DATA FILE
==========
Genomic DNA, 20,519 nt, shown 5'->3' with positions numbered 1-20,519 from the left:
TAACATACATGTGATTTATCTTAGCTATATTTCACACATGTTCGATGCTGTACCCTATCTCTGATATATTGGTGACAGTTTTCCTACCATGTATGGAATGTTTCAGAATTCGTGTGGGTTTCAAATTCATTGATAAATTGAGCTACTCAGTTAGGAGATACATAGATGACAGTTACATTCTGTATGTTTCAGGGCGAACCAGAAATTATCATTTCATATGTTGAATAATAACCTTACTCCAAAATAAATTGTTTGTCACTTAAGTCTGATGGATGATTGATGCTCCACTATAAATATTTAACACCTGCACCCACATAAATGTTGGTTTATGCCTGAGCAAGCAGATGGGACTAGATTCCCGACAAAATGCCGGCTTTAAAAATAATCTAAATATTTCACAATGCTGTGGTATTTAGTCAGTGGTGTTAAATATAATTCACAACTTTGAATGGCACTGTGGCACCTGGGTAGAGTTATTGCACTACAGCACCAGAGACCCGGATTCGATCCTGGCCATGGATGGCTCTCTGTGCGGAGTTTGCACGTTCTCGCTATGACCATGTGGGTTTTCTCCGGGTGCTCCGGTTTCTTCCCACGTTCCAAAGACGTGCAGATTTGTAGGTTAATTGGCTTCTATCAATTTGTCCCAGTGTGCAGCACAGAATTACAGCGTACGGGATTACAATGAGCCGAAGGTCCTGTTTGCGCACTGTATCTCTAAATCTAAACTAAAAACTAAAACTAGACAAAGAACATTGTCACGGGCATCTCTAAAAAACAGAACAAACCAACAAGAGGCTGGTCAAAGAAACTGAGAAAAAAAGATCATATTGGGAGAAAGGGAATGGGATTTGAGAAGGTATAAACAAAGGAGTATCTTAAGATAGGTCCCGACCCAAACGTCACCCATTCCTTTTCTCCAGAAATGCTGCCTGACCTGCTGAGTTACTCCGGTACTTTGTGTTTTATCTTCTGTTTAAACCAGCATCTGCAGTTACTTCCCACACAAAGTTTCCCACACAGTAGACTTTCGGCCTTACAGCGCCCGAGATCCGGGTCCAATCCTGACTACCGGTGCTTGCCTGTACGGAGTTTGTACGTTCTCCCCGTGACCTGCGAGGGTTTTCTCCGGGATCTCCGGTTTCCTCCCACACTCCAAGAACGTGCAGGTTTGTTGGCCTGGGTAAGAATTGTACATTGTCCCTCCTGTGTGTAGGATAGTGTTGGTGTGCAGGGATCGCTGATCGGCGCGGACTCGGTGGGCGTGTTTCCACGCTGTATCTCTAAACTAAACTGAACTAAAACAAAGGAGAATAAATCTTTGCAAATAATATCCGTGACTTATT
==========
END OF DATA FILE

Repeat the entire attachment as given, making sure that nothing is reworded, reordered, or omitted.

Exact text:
Genomic DNA, 20,519 nt, shown 5'->3' with positions numbered 1-20,519 from the left:
TAACATACATGTGATTTATCTTAGCTATATTTCACACATGTTCGATGCTGTACCCTATCTCTGATATATTGGTGACAGTTTTCCTACCATGTATGGAATGTTTCAGAATTCGTGTGGGTTTCAAATTCATTGATAAATTGAGCTACTCAGTTAGGAGATACATAGATGACAGTTACATTCTGTATGTTTCAGGGCGAACCAGAAATTATCATTTCATATGTTGAATAATAACCTTACTCCAAAATAAATTGTTTGTCACTTAAGTCTGATGGATGATTGATGCTCCACTATAAATATTTAACACCTGCACCCACATAAATGTTGGTTTATGCCTGAGCAAGCAGATGGGACTAGATTCCCGACAAAATGCCGGCTTTAAAAATAATCTAAATATTTCACAATGCTGTGGTATTTAGTCAGTGGTGTTAAATATAATTCACAACTTTGAATGGCACTGTGGCACCTGGGTAGAGTTATTGCACTACAGCACCAGAGACCCGGATTCGATCCTGGCCATGGATGGCTCTCTGTGCGGAGTTTGCACGTTCTCGCTATGACCATGTGGGTTTTCTCCGGGTGCTCCGGTTTCTTCCCACGTTCCAAAGACGTGCAGATTTGTAGGTTAATTGGCTTCTATCAATTTGTCCCAGTGTGCAGCACAGAATTACAGCGTACGGGATTACAATGAGCCGAAGGTCCTGTTTGCGCACTGTATCTCTAAATCTAAACTAAAAACTAAAACTAGACAAAGAACATTGTCACGGGCATCTCTAAAAAACAGAACAAACCAACAAGAGGCTGGTCAAAGAAACTGAGAAAAAAAGATCATATTGGGAGAAAGGGAATGGGATTTGAGAAGGTATAAACAAAGGAGTATCTTAAGATAGGTCCCGACCCAAACGTCACCCATTCCTTTTCTCCAGAAATGCTGCCTGACCTGCTGAGTTACTCCGGTACTTTGTGTTTTATCTTCTGTTTAAACCAGCATCTGCAGTTACTTCCCACACAAAGTTTCCCACACAGTAGACTTTCGGCCTTACAGCGCCCGAGATCCGGGTCCAATCCTGACTACCGGTGCTTGCCTGTACGGAGTTTGTACGTTCTCCCCGTGACCTGCGAGGGTTTTCTCCGGGATCTCCGGTTTCCTCCCACACTCCAAGAACGTGCAGGTTTGTTGGCCTGGGTAAGAATTGTACATTGTCCCTCCTGTGTGTAGGATAGTGTTGGTGTGCAGGGATCGCTGATCGGCGCGGACTCGGTGGGCGTGTTTCCACGCTGTATCTCTAAACTAAACTGAACTAAAACAAAGGAGAATAAATCTTTGCAAATAATATCCGTGACTTATT